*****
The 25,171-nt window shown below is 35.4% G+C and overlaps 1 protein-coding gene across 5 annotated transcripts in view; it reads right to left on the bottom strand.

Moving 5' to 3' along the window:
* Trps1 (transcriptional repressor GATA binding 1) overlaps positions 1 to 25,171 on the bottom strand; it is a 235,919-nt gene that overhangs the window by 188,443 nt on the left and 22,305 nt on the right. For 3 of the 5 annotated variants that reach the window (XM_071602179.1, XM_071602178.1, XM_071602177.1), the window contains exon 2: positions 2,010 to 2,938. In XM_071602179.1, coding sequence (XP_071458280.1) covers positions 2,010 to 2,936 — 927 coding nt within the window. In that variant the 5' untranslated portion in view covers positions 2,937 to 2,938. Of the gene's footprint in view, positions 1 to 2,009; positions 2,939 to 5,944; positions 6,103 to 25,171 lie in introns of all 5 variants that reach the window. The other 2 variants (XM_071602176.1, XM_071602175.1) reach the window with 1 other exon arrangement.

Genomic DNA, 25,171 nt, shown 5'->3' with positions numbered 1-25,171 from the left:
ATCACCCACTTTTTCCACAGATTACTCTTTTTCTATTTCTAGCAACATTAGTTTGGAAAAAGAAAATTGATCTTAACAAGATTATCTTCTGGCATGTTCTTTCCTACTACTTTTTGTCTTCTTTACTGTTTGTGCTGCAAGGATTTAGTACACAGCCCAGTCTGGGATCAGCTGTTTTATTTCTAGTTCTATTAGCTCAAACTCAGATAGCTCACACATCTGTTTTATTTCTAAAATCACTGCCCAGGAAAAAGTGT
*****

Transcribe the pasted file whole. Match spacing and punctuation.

The 25,171-nt window shown below is 35.4% G+C and overlaps 1 protein-coding gene across 5 annotated transcripts in view; it reads right to left on the bottom strand.

Moving 5' to 3' along the window:
* Trps1 (transcriptional repressor GATA binding 1) overlaps positions 1 to 25,171 on the bottom strand; it is a 235,919-nt gene that overhangs the window by 188,443 nt on the left and 22,305 nt on the right. For 3 of the 5 annotated variants that reach the window (XM_071602179.1, XM_071602178.1, XM_071602177.1), the window contains exon 2: positions 2,010 to 2,938. In XM_071602179.1, coding sequence (XP_071458280.1) covers positions 2,010 to 2,936 — 927 coding nt within the window. In that variant the 5' untranslated portion in view covers positions 2,937 to 2,938. Of the gene's footprint in view, positions 1 to 2,009; positions 2,939 to 5,944; positions 6,103 to 25,171 lie in introns of all 5 variants that reach the window. The other 2 variants (XM_071602176.1, XM_071602175.1) reach the window with 1 other exon arrangement.

Genomic DNA, 25,171 nt, shown 5'->3' with positions numbered 1-25,171 from the left:
ATCACCCACTTTTTCCACAGATTACTCTTTTTCTATTTCTAGCAACATTAGTTTGGAAAAAGAAAATTGATCTTAACAAGATTATCTTCTGGCATGTTCTTTCCTACTACTTTTTGTCTTCTTTACTGTTTGTGCTGCAAGGATTTAGTACACAGCCCAGTCTGGGATCAGCTGTTTTATTTCTAGTTCTATTAGCTCAAACTCAGATAGCTCACACATCTGTTTTATTTCTAAAATCACTGCCCAGGAAAAAGTGT